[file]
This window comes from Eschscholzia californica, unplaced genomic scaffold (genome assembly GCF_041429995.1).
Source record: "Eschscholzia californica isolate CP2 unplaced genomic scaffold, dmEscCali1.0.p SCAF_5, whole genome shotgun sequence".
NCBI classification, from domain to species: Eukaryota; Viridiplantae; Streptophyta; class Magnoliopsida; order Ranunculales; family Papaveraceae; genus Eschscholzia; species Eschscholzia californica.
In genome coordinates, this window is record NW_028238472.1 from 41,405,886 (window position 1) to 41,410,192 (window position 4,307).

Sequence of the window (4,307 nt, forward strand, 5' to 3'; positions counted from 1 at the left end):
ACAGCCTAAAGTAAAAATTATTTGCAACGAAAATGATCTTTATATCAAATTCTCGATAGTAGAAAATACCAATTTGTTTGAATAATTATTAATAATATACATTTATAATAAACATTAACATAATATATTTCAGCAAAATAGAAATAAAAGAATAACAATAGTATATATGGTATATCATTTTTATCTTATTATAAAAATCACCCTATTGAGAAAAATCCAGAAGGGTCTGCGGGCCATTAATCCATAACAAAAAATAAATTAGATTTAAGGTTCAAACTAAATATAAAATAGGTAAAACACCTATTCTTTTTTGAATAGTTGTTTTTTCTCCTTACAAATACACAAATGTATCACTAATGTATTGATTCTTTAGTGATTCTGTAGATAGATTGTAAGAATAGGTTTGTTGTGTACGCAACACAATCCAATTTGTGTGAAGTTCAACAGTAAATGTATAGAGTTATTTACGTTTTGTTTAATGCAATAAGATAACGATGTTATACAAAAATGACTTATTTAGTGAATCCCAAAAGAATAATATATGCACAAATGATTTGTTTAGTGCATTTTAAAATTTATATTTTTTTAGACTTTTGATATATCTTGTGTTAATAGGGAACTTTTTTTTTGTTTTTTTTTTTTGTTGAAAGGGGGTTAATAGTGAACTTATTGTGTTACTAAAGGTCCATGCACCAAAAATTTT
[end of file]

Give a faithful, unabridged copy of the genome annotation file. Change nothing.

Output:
This window comes from Eschscholzia californica, unplaced genomic scaffold (genome assembly GCF_041429995.1).
Source record: "Eschscholzia californica isolate CP2 unplaced genomic scaffold, dmEscCali1.0.p SCAF_5, whole genome shotgun sequence".
NCBI classification, from domain to species: Eukaryota; Viridiplantae; Streptophyta; class Magnoliopsida; order Ranunculales; family Papaveraceae; genus Eschscholzia; species Eschscholzia californica.
In genome coordinates, this window is record NW_028238472.1 from 41,405,886 (window position 1) to 41,410,192 (window position 4,307).

Sequence of the window (4,307 nt, forward strand, 5' to 3'; positions counted from 1 at the left end):
ACAGCCTAAAGTAAAAATTATTTGCAACGAAAATGATCTTTATATCAAATTCTCGATAGTAGAAAATACCAATTTGTTTGAATAATTATTAATAATATACATTTATAATAAACATTAACATAATATATTTCAGCAAAATAGAAATAAAAGAATAACAATAGTATATATGGTATATCATTTTTATCTTATTATAAAAATCACCCTATTGAGAAAAATCCAGAAGGGTCTGCGGGCCATTAATCCATAACAAAAAATAAATTAGATTTAAGGTTCAAACTAAATATAAAATAGGTAAAACACCTATTCTTTTTTGAATAGTTGTTTTTTCTCCTTACAAATACACAAATGTATCACTAATGTATTGATTCTTTAGTGATTCTGTAGATAGATTGTAAGAATAGGTTTGTTGTGTACGCAACACAATCCAATTTGTGTGAAGTTCAACAGTAAATGTATAGAGTTATTTACGTTTTGTTTAATGCAATAAGATAACGATGTTATACAAAAATGACTTATTTAGTGAATCCCAAAAGAATAATATATGCACAAATGATTTGTTTAGTGCATTTTAAAATTTATATTTTTTTAGACTTTTGATATATCTTGTGTTAATAGGGAACTTTTTTTTTGTTTTTTTTTTTTGTTGAAAGGGGGTTAATAGTGAACTTATTGTGTTACTAAAGGTCCATGCACCAAAAATTTT